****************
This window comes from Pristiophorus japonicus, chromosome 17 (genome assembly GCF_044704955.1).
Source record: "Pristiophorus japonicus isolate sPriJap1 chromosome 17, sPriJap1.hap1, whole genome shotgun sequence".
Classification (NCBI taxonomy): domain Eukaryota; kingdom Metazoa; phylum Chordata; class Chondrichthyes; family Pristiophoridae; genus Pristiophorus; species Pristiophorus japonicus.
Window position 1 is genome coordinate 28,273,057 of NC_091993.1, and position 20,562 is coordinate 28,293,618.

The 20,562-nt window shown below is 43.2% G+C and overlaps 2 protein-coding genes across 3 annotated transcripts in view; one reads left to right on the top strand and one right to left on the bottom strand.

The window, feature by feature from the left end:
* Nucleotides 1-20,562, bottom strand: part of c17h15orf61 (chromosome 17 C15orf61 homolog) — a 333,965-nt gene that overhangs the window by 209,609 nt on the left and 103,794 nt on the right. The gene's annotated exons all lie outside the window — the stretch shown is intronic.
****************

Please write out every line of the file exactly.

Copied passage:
This window comes from Pristiophorus japonicus, chromosome 17 (genome assembly GCF_044704955.1).
Source record: "Pristiophorus japonicus isolate sPriJap1 chromosome 17, sPriJap1.hap1, whole genome shotgun sequence".
Classification (NCBI taxonomy): domain Eukaryota; kingdom Metazoa; phylum Chordata; class Chondrichthyes; family Pristiophoridae; genus Pristiophorus; species Pristiophorus japonicus.
Window position 1 is genome coordinate 28,273,057 of NC_091993.1, and position 20,562 is coordinate 28,293,618.

The 20,562-nt window shown below is 43.2% G+C and overlaps 2 protein-coding genes across 3 annotated transcripts in view; one reads left to right on the top strand and one right to left on the bottom strand.

The window, feature by feature from the left end:
* Nucleotides 1-20,562, bottom strand: part of c17h15orf61 (chromosome 17 C15orf61 homolog) — a 333,965-nt gene that overhangs the window by 209,609 nt on the left and 103,794 nt on the right. The gene's annotated exons all lie outside the window — the stretch shown is intronic.